Dallas Cowboys tight end Jason Witten admitted Sunday’s 34-31 loss to the Green Bay Packers was an emotional one for him.
It ended his 14th season in the NFL, the 14th without a trip to the Super Bowl and the 12th without a playoff win. He has never even advanced to the NFC Championship game.
It naturally brought questions about his future.
“I haven’t really thought about it,” Witten said. “Every year when I’m empty at this point it’s just you gave everything you got and I’ll take time to reflect on it. I love this team and this group of guys and so yeah that will be the plan for sure.”
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He has one year left on his deal with a $7.4 million base salary for 2017.
There is no question still can play the game at a high level. He caught 69 passes for 673 yards and three touchdowns in 2016.
He followed that up with a strong effort in the loss to the Packers, catching six passes for 59 and his first career postseason touchdown.
But it was a season that saw the Cowboys locker room move toward younger leaders in rookie quarterback Dak Prescott and running Ezekiel Elliott.
If Witten does come back, he will likely do so without best friend and long-time Cowboys quarterback Tony Romo, who lost his starting job to Prescott and will likely play somewhere else in 2017.
“I’ll have to reflect and look at it,” Witten said. “I poured everything I had into this season and this moment so I don’t think that would be fair to reflect on that now. I’m proud of these guys. They played hard and a lot of them are young and to play that way, it’s not easy to do. But there’s also just the real raw authentic emotions that come with it. Destiny waits on no man. It doesn’t especially in this game, it’s just not going to wait. They made the plays and they executed. But this team, all year under the circumstances we had, to come together, there’s a lot of things to build on moving forward. I’ll always remember this 2016 football team.”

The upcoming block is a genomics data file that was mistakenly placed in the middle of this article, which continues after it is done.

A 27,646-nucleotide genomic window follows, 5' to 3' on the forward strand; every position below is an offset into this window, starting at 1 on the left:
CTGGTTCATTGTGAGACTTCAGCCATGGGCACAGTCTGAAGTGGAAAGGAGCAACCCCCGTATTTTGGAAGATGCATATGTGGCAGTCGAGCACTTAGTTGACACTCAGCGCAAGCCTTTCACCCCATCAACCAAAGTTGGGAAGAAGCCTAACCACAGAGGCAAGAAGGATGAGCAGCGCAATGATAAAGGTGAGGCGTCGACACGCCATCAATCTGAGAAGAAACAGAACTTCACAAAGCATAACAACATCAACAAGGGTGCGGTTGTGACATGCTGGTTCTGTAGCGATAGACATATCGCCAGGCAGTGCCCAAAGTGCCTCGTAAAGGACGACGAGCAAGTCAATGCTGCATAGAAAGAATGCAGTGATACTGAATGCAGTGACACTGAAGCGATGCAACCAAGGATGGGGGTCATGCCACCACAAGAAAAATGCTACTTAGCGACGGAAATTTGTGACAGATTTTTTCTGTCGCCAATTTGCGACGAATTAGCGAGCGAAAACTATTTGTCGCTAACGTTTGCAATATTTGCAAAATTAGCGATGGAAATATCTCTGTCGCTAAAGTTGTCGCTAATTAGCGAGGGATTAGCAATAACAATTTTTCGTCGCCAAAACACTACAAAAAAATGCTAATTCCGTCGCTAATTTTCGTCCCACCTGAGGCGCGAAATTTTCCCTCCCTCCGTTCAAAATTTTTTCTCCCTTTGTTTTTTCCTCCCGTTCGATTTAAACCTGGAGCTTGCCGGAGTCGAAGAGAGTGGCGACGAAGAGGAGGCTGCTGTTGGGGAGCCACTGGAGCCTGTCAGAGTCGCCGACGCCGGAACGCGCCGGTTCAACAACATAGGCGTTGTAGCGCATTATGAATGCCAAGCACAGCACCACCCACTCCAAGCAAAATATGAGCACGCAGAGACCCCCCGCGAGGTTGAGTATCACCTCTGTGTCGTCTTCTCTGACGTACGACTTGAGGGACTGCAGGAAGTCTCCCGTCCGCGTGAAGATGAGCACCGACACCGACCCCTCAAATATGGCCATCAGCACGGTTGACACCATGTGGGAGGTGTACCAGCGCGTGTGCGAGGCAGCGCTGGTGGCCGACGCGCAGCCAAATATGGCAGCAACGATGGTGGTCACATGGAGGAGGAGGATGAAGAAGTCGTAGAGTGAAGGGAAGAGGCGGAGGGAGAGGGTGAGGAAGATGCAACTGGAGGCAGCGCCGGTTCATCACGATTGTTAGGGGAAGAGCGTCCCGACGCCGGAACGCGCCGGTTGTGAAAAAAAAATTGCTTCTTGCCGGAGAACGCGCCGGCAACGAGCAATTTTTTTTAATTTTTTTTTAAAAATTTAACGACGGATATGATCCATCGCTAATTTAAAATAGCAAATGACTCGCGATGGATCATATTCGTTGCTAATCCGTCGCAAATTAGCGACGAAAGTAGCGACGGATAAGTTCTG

Still, there’s no question of the disappointment for Witten and the Cowboys. Witten understands that the postseason failures are part of his legacy up to this point.
“I’m well aware of that,” Witten said. “Obviously that’s something I realize, regardless of how many catches you have or any of that stuff, your legacy will be remembered as how you play in these certain situations in the playoffs and that’s tough. It’s tough for me to swallow that. It’s not about any one individual, I’m proud of this team. I really have my whole career I’ve tried to work really hard to not make it about me, and that’s why there’s emotion that goes along with this.”